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The 1995 Chipmunk Chronicles, May, 1995

The chipmunks that were born around St. Patrick's Day are just now coming out of their nests. By the end of the month I expect we'll have at least six new members of the chipmunk community eating out of our hands.

While most adult chipmunks look pretty much alike to the untrained observer, baby chipmunks are easy to spot. Besides weighing only about an ounce (just under half the size of an adult), their fur is almost blonde, much paler and lighter than an adult's rich, dark brown fur.

The baby chipmunks are a lot of fun to watch because everything is new to them. They run around smelling everything. It takes them five minutes to cross 10 feet of deck because they have to sniff the deck and all its assorted debris (leaves, pine cones, strands of grass), every step they take. When they are sitting in a bay tree they will go out on a limb and smell every single leaf on that branch. When they run around on the ground they grab the stems of flowers with their tiny hands and bring the blossom over to their nose so they can get a good whiff. The adults never do this. The little chipmunks also like to eat some of the flowers, like fuschias buds, dandelions, and especially wild violets.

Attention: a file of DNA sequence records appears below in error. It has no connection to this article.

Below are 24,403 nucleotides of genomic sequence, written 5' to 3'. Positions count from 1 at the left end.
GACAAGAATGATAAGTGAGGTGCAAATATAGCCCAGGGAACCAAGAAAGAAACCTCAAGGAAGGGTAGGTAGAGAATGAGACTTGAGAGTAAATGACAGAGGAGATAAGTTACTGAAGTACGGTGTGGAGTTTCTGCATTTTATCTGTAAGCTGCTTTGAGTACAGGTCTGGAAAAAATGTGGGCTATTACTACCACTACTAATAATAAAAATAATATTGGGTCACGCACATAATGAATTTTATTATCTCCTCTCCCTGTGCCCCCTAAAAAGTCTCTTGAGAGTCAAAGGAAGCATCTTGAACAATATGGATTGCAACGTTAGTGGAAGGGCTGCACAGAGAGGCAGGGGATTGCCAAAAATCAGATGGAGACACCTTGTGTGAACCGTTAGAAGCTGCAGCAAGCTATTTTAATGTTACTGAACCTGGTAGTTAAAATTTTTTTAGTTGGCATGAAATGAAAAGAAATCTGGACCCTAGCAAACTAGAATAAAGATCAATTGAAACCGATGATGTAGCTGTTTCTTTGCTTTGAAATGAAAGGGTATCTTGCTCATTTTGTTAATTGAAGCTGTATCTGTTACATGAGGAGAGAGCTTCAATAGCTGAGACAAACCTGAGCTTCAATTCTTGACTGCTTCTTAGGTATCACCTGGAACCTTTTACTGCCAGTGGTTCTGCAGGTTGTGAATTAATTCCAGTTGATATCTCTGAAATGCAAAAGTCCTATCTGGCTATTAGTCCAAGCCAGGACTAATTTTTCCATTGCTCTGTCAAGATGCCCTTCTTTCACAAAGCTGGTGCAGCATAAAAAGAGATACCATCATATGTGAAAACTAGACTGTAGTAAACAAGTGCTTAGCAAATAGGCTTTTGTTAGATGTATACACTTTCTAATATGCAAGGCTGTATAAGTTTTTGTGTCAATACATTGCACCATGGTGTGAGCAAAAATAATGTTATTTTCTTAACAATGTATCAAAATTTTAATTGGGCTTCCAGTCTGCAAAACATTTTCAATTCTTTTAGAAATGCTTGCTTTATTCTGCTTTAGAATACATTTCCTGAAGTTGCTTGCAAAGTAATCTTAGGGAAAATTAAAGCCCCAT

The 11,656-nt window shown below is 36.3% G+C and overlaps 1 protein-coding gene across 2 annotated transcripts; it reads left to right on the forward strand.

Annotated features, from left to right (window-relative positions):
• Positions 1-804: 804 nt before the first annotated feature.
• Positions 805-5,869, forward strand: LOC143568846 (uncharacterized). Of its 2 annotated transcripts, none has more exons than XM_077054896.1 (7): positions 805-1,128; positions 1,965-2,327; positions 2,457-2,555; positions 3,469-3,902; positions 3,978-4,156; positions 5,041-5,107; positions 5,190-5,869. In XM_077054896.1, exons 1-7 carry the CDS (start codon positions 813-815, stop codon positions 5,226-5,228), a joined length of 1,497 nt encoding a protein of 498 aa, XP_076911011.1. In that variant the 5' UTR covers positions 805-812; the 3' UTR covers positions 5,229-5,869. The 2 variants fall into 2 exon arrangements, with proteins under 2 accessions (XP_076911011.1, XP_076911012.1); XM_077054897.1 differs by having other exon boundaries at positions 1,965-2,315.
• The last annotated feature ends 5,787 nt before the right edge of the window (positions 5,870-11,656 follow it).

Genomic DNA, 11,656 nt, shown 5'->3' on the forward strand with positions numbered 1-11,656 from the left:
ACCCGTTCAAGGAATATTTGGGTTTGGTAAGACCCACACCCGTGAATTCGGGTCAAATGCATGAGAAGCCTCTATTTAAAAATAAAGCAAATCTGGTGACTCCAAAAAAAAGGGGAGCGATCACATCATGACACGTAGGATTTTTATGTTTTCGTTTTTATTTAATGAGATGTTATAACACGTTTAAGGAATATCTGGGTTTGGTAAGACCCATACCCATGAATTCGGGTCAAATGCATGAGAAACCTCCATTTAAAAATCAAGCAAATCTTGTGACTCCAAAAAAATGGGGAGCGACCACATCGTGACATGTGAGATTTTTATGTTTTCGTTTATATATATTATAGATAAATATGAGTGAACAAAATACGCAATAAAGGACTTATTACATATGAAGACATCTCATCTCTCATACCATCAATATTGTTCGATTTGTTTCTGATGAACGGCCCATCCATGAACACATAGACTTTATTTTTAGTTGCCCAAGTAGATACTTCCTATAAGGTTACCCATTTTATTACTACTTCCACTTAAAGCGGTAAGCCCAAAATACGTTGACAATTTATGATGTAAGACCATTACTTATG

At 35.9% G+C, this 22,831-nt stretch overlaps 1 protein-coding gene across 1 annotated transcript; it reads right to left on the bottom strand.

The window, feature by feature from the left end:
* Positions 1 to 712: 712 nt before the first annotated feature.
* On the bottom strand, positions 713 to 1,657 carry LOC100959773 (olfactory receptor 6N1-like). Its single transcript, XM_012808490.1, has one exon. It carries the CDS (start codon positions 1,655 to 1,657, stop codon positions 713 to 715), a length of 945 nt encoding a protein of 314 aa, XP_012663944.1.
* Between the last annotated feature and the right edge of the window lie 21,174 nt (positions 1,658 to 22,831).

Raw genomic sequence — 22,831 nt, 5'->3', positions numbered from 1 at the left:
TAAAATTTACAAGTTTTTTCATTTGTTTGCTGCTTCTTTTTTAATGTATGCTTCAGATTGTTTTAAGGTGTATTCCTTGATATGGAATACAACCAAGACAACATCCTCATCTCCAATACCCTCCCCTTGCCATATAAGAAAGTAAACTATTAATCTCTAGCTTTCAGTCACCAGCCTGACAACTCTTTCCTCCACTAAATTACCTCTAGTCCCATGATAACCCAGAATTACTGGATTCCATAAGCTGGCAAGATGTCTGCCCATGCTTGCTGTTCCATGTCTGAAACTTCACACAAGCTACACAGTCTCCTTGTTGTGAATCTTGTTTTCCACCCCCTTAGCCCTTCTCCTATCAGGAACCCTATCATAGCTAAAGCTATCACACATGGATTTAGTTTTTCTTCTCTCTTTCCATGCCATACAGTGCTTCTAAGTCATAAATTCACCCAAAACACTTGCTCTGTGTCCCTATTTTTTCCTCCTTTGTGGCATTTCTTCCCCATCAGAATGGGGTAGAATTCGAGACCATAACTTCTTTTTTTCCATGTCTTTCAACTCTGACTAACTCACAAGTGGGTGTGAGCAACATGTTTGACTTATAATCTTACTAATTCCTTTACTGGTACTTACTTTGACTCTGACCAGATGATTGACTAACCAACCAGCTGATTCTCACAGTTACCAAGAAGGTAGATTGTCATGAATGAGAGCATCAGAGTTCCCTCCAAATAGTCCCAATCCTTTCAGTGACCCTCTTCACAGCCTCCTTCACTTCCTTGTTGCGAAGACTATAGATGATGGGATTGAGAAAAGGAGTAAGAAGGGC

Some of the pregnant female chipmunks also like to eat certain flowers, and the juice in the stems of horsetail ferns. One day I noticed several horsetails lying flat instead of standing upright, and I thought a large animal might have trampled them, and then I saw a chipmunk gnawing the base of a horsetail until it fell over. Then she munched on the stalk, getting the nutrients she needed.

I have also seen adult chipmunks climb into a pot of cherry tomatoes I was growing on the deck (right next to the dining room), and pluck a ripe tomato and run off with it. They are so tiny (adults only weigh about 2 and a half ounces), that it would be akin to a person running with a whole cantaloupe or a small watermelon sticking out of their mouth. They also carry cherries this way.



Copyright © 1996 Toni Will-Harris, www.will-harris.com